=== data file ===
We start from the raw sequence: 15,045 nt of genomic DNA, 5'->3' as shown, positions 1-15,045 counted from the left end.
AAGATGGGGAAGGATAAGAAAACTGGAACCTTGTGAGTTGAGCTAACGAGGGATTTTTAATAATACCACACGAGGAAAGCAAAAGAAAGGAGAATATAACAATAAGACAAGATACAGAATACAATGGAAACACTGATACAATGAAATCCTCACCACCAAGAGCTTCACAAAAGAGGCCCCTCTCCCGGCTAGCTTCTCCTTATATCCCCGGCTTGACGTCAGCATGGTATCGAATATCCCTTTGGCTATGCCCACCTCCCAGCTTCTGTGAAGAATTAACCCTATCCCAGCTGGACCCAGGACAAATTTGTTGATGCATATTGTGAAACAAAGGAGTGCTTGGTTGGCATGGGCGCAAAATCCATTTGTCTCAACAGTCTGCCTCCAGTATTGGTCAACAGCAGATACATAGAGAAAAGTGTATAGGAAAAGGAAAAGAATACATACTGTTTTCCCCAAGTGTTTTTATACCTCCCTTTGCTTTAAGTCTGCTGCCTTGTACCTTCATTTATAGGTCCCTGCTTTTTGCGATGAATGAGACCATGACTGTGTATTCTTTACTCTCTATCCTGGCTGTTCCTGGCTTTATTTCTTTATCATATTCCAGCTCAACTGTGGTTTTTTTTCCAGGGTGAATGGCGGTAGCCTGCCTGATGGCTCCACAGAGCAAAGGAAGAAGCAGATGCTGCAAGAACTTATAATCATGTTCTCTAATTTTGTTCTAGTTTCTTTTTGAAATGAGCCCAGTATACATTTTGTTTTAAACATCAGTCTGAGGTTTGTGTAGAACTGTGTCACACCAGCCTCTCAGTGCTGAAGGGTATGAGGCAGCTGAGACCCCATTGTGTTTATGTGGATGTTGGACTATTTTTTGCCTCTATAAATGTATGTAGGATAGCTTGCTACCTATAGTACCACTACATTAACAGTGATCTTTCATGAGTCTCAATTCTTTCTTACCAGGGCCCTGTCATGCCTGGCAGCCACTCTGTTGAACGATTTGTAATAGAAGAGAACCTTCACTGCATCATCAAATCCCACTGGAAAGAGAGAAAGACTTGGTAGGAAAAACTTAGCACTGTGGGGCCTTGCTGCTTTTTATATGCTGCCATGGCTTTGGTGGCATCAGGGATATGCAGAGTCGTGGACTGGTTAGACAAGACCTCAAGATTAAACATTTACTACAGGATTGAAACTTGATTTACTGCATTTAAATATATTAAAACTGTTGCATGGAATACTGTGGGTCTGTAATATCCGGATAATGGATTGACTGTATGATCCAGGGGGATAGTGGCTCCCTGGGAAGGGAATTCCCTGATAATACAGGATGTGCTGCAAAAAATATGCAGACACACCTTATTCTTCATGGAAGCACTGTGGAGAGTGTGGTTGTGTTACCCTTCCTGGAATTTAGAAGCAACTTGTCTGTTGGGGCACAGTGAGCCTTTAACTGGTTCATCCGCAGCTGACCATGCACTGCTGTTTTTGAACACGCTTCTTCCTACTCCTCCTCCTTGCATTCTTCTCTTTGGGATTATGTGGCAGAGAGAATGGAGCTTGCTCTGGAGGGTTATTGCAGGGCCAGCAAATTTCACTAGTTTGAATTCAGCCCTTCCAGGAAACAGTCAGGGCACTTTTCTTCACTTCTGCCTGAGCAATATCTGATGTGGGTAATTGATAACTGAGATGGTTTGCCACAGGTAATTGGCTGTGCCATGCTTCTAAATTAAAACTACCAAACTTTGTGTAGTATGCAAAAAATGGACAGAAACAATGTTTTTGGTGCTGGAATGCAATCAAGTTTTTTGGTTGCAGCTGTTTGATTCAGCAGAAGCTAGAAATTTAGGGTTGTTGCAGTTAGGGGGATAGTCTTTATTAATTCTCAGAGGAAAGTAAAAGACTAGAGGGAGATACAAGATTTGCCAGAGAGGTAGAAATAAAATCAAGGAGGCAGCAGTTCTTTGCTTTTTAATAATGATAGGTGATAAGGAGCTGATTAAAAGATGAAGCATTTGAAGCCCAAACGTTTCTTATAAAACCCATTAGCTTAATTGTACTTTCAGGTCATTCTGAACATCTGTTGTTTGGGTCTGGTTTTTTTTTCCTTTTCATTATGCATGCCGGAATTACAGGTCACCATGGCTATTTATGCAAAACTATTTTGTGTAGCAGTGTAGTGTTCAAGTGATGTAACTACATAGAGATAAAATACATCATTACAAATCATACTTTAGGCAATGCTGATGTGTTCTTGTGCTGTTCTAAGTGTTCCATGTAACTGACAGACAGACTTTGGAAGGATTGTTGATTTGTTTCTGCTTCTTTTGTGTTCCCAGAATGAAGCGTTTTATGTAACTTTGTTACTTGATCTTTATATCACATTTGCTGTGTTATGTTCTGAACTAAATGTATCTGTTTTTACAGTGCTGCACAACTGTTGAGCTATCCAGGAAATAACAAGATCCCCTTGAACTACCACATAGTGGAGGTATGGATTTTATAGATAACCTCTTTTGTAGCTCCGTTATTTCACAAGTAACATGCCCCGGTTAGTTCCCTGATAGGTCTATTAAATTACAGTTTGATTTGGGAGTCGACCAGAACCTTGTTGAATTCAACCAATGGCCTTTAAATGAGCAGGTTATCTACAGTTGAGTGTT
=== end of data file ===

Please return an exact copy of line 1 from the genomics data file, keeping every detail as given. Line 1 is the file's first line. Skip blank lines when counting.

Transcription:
We start from the raw sequence: 15,045 nt of genomic DNA, 5'->3' as shown, positions 1-15,045 counted from the left end.